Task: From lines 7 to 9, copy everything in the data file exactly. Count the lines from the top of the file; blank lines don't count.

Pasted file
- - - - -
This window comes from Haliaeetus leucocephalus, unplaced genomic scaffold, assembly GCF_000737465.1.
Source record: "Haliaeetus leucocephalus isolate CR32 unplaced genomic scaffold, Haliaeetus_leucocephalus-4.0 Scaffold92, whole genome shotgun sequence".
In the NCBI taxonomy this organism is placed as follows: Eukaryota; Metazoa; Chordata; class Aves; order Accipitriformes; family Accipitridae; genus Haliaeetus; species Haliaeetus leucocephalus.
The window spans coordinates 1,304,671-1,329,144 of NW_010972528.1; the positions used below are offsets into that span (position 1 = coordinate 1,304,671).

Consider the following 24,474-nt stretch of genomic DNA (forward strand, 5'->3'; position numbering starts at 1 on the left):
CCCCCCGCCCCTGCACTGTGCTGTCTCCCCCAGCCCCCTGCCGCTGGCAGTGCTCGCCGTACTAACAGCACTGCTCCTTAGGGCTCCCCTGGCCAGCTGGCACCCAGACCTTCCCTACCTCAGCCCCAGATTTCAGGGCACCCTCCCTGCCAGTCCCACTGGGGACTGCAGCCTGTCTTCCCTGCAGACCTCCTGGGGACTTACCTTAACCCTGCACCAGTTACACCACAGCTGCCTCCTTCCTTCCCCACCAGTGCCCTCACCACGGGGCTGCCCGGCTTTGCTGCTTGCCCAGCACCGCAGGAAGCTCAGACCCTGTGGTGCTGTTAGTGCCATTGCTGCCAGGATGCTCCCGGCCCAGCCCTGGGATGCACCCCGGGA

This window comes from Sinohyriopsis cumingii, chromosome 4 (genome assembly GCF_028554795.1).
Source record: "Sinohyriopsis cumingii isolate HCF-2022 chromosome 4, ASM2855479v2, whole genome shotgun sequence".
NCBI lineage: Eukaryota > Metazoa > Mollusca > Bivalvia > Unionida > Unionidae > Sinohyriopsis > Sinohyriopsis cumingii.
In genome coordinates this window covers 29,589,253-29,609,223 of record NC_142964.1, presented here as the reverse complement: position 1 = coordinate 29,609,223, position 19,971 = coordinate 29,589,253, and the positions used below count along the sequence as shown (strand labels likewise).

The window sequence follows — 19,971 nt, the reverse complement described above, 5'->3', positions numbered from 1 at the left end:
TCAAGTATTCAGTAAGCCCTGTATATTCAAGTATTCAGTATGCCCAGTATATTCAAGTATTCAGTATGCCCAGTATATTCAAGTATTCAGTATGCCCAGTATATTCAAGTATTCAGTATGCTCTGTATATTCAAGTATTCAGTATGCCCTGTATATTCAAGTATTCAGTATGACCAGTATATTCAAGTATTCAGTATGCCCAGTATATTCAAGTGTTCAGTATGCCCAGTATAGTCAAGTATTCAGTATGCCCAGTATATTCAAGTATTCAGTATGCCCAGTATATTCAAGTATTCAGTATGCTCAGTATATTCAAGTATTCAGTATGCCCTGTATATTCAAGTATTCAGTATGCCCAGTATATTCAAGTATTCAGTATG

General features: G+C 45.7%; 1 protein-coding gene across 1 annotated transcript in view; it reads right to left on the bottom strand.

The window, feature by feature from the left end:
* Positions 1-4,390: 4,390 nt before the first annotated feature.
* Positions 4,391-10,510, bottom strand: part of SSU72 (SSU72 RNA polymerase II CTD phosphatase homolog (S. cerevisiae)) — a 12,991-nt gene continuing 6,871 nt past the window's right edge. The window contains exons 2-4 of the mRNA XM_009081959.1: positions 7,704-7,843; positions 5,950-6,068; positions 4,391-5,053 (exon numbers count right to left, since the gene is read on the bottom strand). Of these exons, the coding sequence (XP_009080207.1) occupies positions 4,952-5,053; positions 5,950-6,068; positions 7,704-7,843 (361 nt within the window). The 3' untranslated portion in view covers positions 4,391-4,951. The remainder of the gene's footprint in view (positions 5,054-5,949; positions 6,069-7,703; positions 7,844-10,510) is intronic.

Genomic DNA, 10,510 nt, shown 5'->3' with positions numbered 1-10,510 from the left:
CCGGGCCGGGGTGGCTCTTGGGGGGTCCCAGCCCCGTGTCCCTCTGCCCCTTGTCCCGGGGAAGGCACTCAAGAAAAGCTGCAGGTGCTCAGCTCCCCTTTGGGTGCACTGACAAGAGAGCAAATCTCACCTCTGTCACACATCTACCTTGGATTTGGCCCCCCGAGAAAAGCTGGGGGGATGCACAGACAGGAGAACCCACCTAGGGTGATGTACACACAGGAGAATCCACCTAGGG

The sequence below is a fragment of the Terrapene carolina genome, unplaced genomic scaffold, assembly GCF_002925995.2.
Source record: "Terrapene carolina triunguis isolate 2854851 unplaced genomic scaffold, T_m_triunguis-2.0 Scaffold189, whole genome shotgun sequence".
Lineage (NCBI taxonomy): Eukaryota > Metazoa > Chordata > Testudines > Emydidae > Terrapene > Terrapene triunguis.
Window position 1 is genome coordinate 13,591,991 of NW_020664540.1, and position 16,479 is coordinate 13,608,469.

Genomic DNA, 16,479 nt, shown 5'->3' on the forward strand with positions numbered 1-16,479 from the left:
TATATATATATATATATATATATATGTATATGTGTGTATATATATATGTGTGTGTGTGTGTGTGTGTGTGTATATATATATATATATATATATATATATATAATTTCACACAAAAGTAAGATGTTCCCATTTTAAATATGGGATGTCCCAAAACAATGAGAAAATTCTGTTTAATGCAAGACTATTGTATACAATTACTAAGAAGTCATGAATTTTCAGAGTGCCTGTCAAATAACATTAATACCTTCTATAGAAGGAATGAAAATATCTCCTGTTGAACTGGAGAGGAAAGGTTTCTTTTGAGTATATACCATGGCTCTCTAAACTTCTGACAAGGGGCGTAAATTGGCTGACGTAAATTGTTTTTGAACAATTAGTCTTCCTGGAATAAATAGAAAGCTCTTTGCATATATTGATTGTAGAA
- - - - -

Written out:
This window comes from Sinohyriopsis cumingii, chromosome 4 (genome assembly GCF_028554795.1).
Source record: "Sinohyriopsis cumingii isolate HCF-2022 chromosome 4, ASM2855479v2, whole genome shotgun sequence".
NCBI lineage: Eukaryota > Metazoa > Mollusca > Bivalvia > Unionida > Unionidae > Sinohyriopsis > Sinohyriopsis cumingii.